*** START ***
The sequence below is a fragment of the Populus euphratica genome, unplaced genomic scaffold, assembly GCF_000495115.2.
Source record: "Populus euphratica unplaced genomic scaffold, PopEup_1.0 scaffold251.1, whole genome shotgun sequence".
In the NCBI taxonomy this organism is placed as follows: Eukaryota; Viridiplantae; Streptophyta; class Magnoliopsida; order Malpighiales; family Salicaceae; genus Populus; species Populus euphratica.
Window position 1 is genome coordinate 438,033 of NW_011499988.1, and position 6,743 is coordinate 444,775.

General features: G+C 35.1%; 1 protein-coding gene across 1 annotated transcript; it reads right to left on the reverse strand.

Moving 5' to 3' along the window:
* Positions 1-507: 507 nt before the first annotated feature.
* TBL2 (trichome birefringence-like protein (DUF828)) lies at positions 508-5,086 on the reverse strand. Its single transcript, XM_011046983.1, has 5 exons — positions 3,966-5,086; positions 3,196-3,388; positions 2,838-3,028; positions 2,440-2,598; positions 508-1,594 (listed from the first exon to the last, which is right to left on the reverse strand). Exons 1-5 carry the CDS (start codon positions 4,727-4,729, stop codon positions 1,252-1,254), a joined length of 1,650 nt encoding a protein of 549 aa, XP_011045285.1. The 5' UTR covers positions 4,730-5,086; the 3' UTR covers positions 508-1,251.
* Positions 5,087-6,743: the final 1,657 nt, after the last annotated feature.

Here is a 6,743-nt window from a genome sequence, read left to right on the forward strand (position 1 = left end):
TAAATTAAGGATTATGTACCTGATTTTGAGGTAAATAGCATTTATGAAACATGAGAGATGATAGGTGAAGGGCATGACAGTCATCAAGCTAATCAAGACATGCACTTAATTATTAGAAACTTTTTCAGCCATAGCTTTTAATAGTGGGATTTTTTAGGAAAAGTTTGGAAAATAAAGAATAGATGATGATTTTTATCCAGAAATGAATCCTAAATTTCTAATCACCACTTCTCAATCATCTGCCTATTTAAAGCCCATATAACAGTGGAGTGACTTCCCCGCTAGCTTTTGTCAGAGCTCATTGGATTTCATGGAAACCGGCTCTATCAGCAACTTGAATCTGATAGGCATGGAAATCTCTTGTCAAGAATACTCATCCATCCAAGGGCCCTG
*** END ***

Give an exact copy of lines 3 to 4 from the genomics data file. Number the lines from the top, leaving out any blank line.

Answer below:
In the NCBI taxonomy this organism is placed as follows: Eukaryota; Viridiplantae; Streptophyta; class Magnoliopsida; order Malpighiales; family Salicaceae; genus Populus; species Populus euphratica.
Window position 1 is genome coordinate 438,033 of NW_011499988.1, and position 6,743 is coordinate 444,775.